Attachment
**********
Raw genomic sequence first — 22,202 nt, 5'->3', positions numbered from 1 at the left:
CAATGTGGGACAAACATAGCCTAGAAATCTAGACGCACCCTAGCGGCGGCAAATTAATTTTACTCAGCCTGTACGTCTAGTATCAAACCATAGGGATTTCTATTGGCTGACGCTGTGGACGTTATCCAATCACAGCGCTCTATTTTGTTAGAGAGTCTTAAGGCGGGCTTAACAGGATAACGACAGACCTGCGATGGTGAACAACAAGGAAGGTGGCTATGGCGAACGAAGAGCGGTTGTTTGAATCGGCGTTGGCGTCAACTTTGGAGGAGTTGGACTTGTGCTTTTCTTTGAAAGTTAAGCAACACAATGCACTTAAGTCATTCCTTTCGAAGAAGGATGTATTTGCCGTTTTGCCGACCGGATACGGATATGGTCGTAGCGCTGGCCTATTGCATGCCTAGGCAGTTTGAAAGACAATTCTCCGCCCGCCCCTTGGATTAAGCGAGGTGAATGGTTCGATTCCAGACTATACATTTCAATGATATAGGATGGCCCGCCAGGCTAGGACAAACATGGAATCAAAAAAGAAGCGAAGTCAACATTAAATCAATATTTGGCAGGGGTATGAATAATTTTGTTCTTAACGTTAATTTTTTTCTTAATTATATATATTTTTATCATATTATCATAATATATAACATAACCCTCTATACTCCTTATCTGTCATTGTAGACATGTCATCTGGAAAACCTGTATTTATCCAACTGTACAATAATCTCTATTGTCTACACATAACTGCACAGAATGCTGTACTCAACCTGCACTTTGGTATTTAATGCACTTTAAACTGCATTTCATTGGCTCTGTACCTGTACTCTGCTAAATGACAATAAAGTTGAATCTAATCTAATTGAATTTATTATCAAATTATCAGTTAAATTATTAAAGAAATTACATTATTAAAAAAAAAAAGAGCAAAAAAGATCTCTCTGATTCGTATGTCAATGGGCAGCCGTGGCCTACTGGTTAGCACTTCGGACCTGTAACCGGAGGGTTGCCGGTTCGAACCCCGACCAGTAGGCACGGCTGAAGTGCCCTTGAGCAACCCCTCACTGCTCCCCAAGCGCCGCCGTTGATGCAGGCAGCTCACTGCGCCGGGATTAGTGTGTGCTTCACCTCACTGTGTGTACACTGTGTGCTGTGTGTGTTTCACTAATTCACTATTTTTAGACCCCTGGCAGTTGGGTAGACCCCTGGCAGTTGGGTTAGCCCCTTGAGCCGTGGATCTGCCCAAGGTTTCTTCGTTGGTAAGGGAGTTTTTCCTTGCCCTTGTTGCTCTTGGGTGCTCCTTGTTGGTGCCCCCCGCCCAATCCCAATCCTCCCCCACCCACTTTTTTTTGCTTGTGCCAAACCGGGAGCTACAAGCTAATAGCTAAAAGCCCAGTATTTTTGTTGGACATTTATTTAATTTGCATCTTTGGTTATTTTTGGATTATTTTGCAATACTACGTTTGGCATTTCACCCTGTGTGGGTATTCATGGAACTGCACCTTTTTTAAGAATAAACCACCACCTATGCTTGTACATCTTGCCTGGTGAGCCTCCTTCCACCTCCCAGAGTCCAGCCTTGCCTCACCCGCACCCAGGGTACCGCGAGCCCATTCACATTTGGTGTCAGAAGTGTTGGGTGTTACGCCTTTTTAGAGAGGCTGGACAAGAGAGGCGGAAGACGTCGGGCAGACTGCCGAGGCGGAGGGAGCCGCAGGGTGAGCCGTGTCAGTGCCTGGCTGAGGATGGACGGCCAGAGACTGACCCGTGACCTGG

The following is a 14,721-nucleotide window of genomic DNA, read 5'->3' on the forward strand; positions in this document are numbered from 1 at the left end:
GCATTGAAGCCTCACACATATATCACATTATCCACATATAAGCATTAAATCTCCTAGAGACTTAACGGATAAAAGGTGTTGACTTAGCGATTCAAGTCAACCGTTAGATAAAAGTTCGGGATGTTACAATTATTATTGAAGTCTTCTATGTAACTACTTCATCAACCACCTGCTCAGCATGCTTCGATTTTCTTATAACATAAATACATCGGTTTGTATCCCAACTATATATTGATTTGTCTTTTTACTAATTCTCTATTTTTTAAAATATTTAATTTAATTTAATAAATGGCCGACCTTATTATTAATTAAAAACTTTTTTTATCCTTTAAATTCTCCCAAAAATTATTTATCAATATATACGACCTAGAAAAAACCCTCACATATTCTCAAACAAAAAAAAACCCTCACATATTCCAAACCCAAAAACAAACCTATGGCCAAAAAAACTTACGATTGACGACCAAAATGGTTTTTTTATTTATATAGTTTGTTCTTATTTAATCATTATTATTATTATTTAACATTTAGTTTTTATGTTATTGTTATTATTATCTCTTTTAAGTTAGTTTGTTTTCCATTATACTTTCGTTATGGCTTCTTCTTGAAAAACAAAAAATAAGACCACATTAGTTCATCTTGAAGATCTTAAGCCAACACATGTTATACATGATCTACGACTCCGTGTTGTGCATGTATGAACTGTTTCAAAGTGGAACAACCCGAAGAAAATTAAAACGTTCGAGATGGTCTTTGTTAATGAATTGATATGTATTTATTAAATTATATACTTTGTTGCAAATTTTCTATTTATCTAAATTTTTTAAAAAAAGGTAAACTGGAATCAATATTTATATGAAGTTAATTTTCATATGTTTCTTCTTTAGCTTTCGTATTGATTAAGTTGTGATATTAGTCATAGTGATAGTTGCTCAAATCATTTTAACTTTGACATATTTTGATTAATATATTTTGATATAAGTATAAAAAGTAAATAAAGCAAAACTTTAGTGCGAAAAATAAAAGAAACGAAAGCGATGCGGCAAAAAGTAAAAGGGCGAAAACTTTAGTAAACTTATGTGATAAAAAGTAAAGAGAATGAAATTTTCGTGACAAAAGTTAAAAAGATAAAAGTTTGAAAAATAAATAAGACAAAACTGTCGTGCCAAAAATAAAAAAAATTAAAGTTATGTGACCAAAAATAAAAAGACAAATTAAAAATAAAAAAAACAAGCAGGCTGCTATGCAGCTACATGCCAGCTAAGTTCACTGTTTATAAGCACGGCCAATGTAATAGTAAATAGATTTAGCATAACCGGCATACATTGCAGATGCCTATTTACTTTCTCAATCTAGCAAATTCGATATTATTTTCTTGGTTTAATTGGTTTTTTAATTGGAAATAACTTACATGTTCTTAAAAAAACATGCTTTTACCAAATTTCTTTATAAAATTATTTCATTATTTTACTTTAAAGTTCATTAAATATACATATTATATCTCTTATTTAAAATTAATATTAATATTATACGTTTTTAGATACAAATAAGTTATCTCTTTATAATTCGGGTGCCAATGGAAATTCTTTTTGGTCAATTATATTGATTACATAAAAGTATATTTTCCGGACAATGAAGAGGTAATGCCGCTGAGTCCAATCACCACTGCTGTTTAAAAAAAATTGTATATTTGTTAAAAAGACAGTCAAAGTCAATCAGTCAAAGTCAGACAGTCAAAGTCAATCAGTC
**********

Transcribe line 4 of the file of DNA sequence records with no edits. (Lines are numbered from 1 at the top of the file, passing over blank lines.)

GCATTGAAGCCTCACACATATATCACATTATCCACATATAAGCATTAAATCTCCTAGAGACTTAACGGATAAAAGGTGTTGACTTAGCGATTCAAGTCAACCGTTAGATAAAAGTTCGGGATGTTACAATTATTATTGAAGTCTTCTATGTAACTACTTCATCAACCACCTGCTCAGCATGCTTCGATTTTCTTATAACATAAATACATCGGTTTGTATCCCAACTATATATTGATTTGTCTTTTTACTAATTCTCTATTTTTTAAAATATTTAATTTAATTTAATAAATGGCCGACCTTATTATTAATTAAAAACTTTTTTTATCCTTTAAATTCTCCCAAAAATTATTTATCAATATATACGACCTAGAAAAAACCCTCACATATTCTCAAACAAAAAAAAACCCTCACATATTCCAAACCCAAAAACAAACCTATGGCCAAAAAAACTTACGATTGACGACCAAAATGGTTTTTTTATTTATATAGTTTGTTCTTATTTAATCATTATTATTATTATTTAACATTTAGTTTTTATGTTATTGTTATTATTATCTCTTTTAAGTTAGTTTGTTTTCCATTATACTTTCGTTATGGCTTCTTCTTGAAAAACAAAAAATAAGACCACATTAGTTCATCTTGAAGATCTTAAGCCAACACATGTTATACATGATCTACGACTCCGTGTTGTGCATGTATGAACTGTTTCAAAGTGGAACAACCCGAAGAAAATTAAAACGTTCGAGATGGTCTTTGTTAATGAATTGATATGTATTTATTAAATTATATACTTTGTTGCAAATTTTCTATTTATCTAAATTTTTTAAAAAAAGGTAAACTGGAATCAATATTTATATGAAGTTAATTTTCATATGTTTCTTCTTTAGCTTTCGTATTGATTAAGTTGTGATATTAGTCATAGTGATAGTTGCTCAAATCATTTTAACTTTGACATATTTTGATTAATATATTTTGATATAAGTATAAAAAGTAAATAAAGCAAAACTTTAGTGCGAAAAATAAAAGAAACGAAAGCGATGCGGCAAAAAGTAAAAGGGCGAAAACTTTAGTAAACTTATGTGATAAAAAGTAAAGAGAATGAAATTTTCGTGACAAAAGTTAAAAAGATAAAAGTTTGAAAAATAAATAAGACAAAACTGTCGTGCCAAAAATAAAAAAAATTAAAGTTATGTGACCAAAAATAAAAAGACAAATTAAAAATAAAAAAAACAAGCAGGCTGCTATGCAGCTACATGCCAGCTAAGTTCACTGTTTATAAGCACGGCCAATGTAATAGTAAATAGATTTAGCATAACCGGCATACATTGCAGATGCCTATTTACTTTCTCAATCTAGCAAATTCGATATTATTTTCTTGGTTTAATTGGTTTTTTAATTGGAAATAACTTACATGTTCTTAAAAAAACATGCTTTTACCAAATTTCTTTATAAAATTATTTCATTATTTTACTTTAAAGTTCATTAAATATACATATTATATCTCTTATTTAAAATTAATATTAATATTATACGTTTTTAGATACAAATAAGTTATCTCTTTATAATTCGGGTGCCAATGGAAATTCTTTTTGGTCAATTATATTGATTACATAAAAGTATATTTTCCGGACAATGAAGAGGTAATGCCGCTGAGTCCAATCACCACTGCTGTTTAAAAAAAATTGTATATTTGTTAAAAAGACAGTCAAAGTCAATCAGTCAAAGTCAGACAGTCAAAGTCAATCAGTC